The stock has now lost more than a third of its market value since Facebook's comments on Wednesday. It touched its lowest in more than 1-1/2 years in early trading on Thursday.
Facebook is under pressure to improve its handling of data after disclosing that information about 50 million Facebook users wrongly ended up in the hands of political consultancy Cambridge Analytica.
The social network has for years given advertisers the option of targeting their ads based on data collected by companies such as Acxiom. Facebook's website lists nine third-party data providers that it has worked with, including Acxiom, Experian PLC, Oracle Data Cloud, TransUnion and WPP PLC.
Arkansas-based Acxiom, which earns over USD 800 million a year selling consumer profiles to the world's largest companies, said late on Wednesday it did not expect this change to impact its revenue or earnings for the year ending in March.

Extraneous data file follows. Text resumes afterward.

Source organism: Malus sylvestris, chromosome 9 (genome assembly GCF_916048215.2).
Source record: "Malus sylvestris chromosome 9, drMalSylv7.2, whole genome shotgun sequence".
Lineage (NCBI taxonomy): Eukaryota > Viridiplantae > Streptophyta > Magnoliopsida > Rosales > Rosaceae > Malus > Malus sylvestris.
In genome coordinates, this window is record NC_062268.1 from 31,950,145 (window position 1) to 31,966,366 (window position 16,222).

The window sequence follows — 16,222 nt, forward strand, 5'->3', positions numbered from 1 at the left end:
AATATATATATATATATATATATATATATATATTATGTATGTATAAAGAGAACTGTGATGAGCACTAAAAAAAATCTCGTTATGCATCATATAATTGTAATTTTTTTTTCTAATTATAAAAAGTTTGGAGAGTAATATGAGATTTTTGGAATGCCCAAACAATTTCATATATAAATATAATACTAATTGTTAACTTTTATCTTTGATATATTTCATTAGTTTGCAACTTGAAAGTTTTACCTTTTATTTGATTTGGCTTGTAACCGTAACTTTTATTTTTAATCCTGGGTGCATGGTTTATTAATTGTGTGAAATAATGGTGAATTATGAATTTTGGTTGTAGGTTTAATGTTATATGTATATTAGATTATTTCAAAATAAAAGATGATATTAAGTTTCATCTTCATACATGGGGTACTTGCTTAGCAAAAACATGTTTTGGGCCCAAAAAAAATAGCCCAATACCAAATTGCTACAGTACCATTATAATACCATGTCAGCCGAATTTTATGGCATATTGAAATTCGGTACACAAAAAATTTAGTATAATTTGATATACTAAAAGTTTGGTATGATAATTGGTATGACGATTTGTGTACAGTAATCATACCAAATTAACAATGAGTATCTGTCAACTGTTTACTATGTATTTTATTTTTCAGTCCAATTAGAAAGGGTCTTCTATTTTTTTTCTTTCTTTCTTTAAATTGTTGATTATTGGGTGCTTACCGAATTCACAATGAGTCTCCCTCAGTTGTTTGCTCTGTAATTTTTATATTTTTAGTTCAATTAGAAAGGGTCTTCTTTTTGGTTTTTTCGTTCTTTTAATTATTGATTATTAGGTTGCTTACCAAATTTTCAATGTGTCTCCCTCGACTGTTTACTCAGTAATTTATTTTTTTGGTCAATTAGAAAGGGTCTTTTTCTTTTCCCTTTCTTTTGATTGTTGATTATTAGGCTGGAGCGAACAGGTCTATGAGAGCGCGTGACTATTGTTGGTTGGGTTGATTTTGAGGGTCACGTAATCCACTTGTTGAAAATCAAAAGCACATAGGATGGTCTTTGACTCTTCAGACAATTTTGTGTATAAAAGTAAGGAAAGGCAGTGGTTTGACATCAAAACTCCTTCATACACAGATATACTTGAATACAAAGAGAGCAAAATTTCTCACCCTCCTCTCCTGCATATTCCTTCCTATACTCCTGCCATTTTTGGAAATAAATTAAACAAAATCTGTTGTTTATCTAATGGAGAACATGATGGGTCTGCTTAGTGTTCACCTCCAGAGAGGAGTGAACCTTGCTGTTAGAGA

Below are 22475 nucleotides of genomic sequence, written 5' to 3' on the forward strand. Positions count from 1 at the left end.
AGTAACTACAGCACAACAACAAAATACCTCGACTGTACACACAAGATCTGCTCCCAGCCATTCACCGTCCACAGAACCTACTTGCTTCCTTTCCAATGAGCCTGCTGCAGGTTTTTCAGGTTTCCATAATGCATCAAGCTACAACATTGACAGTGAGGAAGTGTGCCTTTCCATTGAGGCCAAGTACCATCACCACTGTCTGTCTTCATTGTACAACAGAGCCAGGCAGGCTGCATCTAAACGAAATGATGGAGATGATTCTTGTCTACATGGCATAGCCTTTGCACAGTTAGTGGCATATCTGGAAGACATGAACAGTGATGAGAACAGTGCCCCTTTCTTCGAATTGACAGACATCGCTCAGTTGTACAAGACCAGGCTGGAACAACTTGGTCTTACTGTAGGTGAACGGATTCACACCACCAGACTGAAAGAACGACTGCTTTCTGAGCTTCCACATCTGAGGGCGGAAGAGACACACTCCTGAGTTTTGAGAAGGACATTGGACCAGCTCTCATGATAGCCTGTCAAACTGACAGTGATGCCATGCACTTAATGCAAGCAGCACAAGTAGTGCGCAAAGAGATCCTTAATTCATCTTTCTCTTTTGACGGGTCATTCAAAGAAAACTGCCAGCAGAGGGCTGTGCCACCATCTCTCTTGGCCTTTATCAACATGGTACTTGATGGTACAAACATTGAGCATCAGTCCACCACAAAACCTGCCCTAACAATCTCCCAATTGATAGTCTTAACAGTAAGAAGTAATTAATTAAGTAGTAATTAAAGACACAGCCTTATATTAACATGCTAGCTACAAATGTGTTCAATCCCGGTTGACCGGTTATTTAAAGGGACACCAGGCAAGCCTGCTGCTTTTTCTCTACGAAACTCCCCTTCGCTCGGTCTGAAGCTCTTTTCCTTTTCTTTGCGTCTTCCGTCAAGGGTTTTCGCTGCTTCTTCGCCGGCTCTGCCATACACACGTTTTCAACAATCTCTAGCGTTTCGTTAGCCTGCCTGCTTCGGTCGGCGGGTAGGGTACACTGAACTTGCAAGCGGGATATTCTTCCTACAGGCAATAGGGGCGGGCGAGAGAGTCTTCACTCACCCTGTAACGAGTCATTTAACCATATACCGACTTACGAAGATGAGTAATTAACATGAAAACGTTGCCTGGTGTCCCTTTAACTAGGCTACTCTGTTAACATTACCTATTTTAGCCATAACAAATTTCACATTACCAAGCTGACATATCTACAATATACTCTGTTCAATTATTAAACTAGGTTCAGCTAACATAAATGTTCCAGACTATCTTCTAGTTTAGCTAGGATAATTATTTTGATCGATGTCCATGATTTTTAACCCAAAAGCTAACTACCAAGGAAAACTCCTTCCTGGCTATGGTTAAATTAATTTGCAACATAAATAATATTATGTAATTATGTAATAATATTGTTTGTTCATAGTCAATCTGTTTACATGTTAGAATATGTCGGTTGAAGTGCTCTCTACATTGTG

However, for the fiscal year 2019, Acxiom expects total revenue and profitability to be hurt by as much as USD 25 million.
Even with little raw data, third-party data providers like Acxiom attempt to build detailed pictures of individuals' finances, relationships, personal interests and purchasing tastes.
These profiles power targeted advertising across the internet, and can also be used to determine what political issues people are interested in and how they might vote.
"I welcome Facebook's announcement that it will be shutting down its partner category service, using third-party data to inform targeted advertising," said Britain's Information Commissioner Elizabeth Denham in a statement on Thursday.
Shares of Acxiom were down 27 percent at USD 20.47 in early trading.
(This story has not been edited by Devdiscourse staff and is auto-generated from a syndicated feed.)